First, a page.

ETF Trends
ETF Trends

The United States Oil Fund (NYSEArca: USO), which tracks West Texas Intermediate crude oil futures, has plunged nearly 49% over the past year, a decline that could be enough to scare plenty of investors and indicate upside will be hard to come by. However, there are some technical signs that point to some positive near-term possibilities for oil.

There are reasons for investors to be cautious with volatile energy ETFs. Moreover, if oil prices falls to new lows and the shale industry is unable to turn a profit, the highly leveraged industry may find it harder to repay debt obligations. The IEA said the “massive cushion has inflated” on record supplies from Iraq, Russia and Saudi Arabia.

“Finally, the momentum indicator above the price chart is a 14-period Relative Strength Index (RSI) which simply measures recent gains and losses to determine whether price is gaining or losing strength in the direction of the trend. In this case, the momentum indicator is showing weakening bearish momentum. When price makes new lows on weaker bearish momentum, this is deemed a bullish momentum divergence and may lead to a crude oil bottom. That said, nobody knows exactly when the divergence will bear meaning (as far as time goes). Just check the chart out – the divergence has been ongoing for much of the year,” according to See It Market.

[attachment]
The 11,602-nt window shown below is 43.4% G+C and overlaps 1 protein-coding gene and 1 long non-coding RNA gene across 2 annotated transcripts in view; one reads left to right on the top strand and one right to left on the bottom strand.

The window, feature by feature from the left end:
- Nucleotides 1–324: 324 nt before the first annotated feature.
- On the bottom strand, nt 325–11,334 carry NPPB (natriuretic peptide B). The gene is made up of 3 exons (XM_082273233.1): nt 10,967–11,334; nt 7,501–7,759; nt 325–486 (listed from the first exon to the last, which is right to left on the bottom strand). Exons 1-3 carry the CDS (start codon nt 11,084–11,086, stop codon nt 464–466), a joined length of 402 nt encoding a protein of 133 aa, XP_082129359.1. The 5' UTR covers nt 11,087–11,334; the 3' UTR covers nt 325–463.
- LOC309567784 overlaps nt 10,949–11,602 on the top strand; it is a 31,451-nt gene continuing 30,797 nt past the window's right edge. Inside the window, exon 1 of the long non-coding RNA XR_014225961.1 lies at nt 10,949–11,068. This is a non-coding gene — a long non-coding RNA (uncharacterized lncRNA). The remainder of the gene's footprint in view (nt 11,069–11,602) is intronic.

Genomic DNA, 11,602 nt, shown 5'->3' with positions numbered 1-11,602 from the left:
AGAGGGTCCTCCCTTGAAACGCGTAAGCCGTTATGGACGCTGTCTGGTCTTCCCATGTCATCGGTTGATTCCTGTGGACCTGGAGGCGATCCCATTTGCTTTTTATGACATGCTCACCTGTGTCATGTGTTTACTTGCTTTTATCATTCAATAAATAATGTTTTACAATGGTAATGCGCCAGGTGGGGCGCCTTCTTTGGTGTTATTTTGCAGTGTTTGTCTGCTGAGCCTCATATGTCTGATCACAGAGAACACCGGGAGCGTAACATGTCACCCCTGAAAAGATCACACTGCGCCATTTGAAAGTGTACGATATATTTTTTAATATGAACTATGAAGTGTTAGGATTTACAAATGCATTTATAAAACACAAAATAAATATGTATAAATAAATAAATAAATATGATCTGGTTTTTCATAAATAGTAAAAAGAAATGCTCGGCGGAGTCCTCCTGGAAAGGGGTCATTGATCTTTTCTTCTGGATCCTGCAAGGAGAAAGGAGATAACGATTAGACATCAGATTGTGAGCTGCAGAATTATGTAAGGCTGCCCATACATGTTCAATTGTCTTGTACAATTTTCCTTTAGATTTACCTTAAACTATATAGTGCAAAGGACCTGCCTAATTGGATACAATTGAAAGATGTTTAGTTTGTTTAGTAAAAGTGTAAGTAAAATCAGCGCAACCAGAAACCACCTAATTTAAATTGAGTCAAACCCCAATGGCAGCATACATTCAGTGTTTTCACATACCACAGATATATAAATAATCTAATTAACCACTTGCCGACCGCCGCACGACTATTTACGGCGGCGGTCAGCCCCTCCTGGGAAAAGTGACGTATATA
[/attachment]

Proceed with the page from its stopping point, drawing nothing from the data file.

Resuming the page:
With 2016 drawing near, commodities investors should temper expectations for a legitimate oil rebound next year. In fact, some analysts see more downside ahead for crude. OPEC has kept up production to pressure high-cost rivals, such as the developing U.S. shale oil producers. The International Energy Agency expects it will take several years before OPEC can effectively price out high-cost producers. [Oil ETFs Face World-Record Supply Glut]

Even with the numerous headwinds, investors have been lured to USO and equity-based energy ETFs this year, a sign many of have been willing to take risks in search of a bottom in oil.

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